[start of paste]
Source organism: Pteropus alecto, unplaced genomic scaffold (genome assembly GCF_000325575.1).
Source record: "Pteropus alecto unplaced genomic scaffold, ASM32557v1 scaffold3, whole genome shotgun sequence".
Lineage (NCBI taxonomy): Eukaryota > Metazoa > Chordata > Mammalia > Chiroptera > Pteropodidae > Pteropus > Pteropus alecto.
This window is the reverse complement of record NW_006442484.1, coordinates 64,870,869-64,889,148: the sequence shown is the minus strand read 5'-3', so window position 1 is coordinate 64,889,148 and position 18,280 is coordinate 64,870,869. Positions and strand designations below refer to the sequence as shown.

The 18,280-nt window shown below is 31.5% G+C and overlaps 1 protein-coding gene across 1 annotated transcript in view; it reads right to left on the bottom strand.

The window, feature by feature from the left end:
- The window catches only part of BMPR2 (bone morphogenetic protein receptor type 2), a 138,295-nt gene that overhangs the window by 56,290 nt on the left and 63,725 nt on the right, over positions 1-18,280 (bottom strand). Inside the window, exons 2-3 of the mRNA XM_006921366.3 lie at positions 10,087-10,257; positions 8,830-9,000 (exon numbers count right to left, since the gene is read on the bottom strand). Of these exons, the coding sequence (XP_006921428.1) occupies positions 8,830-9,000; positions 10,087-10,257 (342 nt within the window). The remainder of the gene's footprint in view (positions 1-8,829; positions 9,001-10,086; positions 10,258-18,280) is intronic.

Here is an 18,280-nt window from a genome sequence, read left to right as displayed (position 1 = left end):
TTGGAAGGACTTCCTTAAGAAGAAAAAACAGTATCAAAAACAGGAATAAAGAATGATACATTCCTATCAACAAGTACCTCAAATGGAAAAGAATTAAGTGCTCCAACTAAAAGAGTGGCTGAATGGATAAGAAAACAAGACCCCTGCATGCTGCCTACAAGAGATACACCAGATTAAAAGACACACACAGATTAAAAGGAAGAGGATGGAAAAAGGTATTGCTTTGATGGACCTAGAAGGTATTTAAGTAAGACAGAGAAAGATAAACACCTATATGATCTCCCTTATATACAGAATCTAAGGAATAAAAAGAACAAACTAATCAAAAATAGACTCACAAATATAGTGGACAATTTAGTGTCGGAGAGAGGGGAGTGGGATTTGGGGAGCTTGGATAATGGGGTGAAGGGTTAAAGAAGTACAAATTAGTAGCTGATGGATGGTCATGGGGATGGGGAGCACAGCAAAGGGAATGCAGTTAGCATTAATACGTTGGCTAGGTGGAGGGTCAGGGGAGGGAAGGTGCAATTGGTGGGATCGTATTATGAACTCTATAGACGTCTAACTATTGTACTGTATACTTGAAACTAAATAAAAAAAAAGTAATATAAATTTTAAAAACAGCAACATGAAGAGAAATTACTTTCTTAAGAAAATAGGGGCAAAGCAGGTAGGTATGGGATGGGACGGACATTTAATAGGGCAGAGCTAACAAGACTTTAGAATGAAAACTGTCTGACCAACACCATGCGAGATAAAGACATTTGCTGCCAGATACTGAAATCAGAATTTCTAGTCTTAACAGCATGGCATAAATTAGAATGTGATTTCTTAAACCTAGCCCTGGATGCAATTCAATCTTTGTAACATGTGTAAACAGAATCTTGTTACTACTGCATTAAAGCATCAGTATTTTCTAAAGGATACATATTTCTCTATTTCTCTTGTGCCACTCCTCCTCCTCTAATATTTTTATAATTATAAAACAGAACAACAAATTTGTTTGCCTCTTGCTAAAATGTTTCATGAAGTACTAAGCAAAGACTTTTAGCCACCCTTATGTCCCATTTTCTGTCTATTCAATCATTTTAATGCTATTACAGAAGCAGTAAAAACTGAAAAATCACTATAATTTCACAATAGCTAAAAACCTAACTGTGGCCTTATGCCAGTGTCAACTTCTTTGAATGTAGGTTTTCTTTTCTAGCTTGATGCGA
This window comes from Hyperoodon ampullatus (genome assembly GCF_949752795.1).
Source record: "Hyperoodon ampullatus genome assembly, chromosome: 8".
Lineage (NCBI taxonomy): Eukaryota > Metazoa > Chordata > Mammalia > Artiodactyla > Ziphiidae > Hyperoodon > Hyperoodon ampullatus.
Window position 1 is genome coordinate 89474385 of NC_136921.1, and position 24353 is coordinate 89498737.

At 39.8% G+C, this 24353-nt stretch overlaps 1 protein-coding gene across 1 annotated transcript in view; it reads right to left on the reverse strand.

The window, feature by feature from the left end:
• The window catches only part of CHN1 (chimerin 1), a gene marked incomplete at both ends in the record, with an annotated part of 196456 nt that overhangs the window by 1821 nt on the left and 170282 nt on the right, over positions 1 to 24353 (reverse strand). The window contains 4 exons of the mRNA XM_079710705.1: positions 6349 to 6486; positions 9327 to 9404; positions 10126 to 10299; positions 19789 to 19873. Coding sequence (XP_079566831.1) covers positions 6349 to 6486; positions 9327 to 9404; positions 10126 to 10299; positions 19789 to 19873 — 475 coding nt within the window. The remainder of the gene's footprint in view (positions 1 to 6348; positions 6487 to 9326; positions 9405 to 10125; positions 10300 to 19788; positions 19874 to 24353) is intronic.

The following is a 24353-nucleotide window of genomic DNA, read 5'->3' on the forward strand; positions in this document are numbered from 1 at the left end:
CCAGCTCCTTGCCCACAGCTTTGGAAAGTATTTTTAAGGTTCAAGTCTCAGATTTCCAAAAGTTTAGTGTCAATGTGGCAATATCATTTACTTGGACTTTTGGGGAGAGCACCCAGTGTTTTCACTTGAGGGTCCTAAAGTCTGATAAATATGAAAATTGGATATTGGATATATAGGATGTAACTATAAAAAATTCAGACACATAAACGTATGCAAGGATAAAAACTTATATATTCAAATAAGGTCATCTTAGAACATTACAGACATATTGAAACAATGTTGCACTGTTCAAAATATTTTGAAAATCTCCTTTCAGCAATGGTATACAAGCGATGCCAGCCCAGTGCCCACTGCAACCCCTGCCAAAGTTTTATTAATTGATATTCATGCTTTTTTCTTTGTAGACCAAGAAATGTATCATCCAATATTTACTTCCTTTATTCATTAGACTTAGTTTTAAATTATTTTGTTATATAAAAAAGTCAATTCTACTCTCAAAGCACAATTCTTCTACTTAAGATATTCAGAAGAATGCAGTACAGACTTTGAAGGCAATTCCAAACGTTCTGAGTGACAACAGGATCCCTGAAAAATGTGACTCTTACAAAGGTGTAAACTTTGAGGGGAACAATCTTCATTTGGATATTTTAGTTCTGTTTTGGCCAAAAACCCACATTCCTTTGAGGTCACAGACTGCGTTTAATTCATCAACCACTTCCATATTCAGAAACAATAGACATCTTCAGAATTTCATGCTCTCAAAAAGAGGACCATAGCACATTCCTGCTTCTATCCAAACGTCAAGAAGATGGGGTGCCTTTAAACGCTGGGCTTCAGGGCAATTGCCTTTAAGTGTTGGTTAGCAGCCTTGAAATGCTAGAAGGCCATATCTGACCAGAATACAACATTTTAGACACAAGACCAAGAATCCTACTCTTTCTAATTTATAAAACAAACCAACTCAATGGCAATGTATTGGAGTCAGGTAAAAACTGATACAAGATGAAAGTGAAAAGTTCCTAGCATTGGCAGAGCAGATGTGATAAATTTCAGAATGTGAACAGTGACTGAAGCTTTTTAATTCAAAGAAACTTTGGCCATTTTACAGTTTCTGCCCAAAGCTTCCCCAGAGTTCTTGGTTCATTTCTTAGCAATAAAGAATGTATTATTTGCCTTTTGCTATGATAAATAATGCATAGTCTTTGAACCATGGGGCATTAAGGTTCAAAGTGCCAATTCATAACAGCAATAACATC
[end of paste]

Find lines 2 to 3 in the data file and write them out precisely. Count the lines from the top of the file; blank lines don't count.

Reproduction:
Source record: "Pteropus alecto unplaced genomic scaffold, ASM32557v1 scaffold3, whole genome shotgun sequence".
Lineage (NCBI taxonomy): Eukaryota > Metazoa > Chordata > Mammalia > Chiroptera > Pteropodidae > Pteropus > Pteropus alecto.